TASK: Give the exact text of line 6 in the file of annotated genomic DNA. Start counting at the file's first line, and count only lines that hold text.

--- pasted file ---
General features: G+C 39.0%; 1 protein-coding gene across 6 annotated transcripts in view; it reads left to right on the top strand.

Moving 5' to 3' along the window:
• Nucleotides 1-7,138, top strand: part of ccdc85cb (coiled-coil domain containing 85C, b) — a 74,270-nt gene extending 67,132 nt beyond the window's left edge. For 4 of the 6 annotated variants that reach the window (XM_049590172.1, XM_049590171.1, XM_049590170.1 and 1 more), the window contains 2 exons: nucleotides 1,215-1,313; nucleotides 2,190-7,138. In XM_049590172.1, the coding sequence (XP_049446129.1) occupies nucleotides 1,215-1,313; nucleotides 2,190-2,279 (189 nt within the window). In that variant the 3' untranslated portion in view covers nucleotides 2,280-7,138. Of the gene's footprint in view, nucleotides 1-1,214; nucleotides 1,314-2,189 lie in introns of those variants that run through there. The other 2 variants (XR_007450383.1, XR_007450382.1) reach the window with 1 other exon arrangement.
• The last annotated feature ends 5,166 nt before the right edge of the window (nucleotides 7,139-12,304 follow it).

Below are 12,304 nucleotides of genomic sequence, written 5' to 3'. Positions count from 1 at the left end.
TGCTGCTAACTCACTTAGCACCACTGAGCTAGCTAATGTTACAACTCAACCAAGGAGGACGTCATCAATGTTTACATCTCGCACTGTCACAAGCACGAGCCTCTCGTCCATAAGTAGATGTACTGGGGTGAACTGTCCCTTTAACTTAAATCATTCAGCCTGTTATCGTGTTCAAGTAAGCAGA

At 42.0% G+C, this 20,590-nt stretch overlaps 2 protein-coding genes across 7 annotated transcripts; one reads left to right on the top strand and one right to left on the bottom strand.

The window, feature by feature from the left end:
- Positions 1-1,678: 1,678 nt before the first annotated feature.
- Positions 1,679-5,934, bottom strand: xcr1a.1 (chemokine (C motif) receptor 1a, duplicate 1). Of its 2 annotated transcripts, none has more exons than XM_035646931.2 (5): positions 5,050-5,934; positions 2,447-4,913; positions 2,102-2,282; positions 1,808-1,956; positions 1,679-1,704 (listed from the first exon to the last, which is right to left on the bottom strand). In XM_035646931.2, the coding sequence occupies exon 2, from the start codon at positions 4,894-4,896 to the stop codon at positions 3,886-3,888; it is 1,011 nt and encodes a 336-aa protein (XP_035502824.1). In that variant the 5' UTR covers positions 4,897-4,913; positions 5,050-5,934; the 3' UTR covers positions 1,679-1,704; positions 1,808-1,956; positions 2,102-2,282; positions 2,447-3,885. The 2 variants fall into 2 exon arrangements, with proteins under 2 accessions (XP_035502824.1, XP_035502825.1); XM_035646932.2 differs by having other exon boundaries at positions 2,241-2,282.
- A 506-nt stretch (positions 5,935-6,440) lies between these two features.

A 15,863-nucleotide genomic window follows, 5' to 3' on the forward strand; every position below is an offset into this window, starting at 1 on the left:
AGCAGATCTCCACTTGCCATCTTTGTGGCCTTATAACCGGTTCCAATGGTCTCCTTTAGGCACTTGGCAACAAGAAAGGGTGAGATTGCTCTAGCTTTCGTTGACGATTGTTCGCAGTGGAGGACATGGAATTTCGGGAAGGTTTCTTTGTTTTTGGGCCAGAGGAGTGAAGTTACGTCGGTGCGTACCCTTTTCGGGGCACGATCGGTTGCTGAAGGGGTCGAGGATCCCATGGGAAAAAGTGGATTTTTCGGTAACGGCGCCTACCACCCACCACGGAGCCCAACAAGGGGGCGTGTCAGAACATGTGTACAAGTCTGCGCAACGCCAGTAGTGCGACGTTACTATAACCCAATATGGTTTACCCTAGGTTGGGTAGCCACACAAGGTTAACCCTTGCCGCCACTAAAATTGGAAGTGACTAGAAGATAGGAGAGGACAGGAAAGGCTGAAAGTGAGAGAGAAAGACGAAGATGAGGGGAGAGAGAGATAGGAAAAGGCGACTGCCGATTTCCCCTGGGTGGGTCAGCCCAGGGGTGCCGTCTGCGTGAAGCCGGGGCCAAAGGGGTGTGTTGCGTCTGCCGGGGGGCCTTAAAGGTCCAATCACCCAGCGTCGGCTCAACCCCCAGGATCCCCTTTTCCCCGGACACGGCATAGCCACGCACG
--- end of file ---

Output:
TGCTGCTAACTCACTTAGCACCACTGAGCTAGCTAATGTTACAACTCAACCAAGGAGGACGTCATCAATGTTTACATCTCGCACTGTCACAAGCACGAGCCTCTCGTCCATAAGTAGATGTACTGGGGTGAACTGTCCCTTTAACTTAAATCATTCAGCCTGTTATCGTGTTCAAGTAAGCAGA